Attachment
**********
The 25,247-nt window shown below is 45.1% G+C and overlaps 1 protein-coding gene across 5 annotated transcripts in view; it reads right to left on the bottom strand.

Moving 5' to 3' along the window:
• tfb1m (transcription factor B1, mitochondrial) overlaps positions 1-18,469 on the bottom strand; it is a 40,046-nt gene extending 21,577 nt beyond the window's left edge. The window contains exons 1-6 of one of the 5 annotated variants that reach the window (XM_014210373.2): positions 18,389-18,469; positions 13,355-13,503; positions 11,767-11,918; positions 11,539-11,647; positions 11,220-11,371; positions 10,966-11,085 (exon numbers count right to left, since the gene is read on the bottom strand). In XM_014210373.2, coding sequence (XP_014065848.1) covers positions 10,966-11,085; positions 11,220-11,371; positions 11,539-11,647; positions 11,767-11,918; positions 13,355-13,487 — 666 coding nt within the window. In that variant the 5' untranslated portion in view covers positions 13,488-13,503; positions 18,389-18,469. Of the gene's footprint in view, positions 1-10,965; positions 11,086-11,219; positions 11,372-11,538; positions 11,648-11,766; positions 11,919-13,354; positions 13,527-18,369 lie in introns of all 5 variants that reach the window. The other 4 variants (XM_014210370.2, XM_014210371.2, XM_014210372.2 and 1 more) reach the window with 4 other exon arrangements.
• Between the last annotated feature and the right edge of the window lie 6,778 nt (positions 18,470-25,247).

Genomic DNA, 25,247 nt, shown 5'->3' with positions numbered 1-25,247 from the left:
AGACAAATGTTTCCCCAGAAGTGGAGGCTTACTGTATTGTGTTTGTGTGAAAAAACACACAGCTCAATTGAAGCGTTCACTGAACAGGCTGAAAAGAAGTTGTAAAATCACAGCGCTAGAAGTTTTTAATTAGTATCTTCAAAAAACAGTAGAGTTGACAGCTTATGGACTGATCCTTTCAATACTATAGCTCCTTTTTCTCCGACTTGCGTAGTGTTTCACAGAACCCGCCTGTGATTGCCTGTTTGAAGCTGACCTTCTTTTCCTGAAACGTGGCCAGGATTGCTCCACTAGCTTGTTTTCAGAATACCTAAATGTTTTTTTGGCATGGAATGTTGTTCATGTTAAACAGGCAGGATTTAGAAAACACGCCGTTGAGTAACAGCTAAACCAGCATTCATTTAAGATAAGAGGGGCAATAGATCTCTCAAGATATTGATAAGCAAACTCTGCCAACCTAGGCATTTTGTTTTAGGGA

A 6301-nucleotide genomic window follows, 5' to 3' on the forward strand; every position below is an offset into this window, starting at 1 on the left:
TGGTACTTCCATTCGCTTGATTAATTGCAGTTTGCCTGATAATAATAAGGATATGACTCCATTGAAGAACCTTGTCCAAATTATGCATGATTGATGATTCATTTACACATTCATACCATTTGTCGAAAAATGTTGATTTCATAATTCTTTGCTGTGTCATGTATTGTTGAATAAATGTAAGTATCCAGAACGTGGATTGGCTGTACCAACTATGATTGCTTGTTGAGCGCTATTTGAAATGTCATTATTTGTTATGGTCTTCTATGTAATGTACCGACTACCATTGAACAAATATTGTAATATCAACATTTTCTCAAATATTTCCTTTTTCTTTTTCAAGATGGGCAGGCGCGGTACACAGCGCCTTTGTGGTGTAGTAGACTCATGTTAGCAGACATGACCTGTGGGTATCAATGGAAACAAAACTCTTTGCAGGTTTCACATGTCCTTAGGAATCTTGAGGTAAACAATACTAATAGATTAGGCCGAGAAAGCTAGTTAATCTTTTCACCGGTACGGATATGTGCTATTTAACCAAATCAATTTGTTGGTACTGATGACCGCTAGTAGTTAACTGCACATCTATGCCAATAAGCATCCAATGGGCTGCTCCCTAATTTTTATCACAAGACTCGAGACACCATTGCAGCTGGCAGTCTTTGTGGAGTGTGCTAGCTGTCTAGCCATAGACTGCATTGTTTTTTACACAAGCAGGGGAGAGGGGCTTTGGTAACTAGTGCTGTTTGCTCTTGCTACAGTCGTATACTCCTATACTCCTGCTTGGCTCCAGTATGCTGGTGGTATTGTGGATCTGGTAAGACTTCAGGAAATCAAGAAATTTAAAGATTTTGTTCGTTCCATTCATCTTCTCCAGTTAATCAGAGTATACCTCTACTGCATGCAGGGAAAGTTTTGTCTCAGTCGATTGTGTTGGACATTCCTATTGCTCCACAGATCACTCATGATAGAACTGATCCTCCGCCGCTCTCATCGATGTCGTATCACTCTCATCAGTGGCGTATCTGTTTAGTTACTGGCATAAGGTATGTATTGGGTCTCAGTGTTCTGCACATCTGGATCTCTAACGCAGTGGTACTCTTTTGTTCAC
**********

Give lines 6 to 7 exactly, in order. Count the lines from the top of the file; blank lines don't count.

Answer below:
AGACAAATGTTTCCCCAGAAGTGGAGGCTTACTGTATTGTGTTTGTGTGAAAAAACACACAGCTCAATTGAAGCGTTCACTGAACAGGCTGAAAAGAAGTTGTAAAATCACAGCGCTAGAAGTTTTTAATTAGTATCTTCAAAAAACAGTAGAGTTGACAGCTTATGGACTGATCCTTTCAATACTATAGCTCCTTTTTCTCCGACTTGCGTAGTGTTTCACAGAACCCGCCTGTGATTGCCTGTTTGAAGCTGACCTTCTTTTCCTGAAACGTGGCCAGGATTGCTCCACTAGCTTGTTTTCAGAATACCTAAATGTTTTTTTGGCATGGAATGTTGTTCATGTTAAACAGGCAGGATTTAGAAAACACGCCGTTGAGTAACAGCTAAACCAGCATTCATTTAAGATAAGAGGGGCAATAGATCTCTCAAGATATTGATAAGCAAACTCTGCCAACCTAGGCATTTTGTTTTAGGGA

A 6301-nucleotide genomic window follows, 5' to 3' on the forward strand; every position below is an offset into this window, starting at 1 on the left: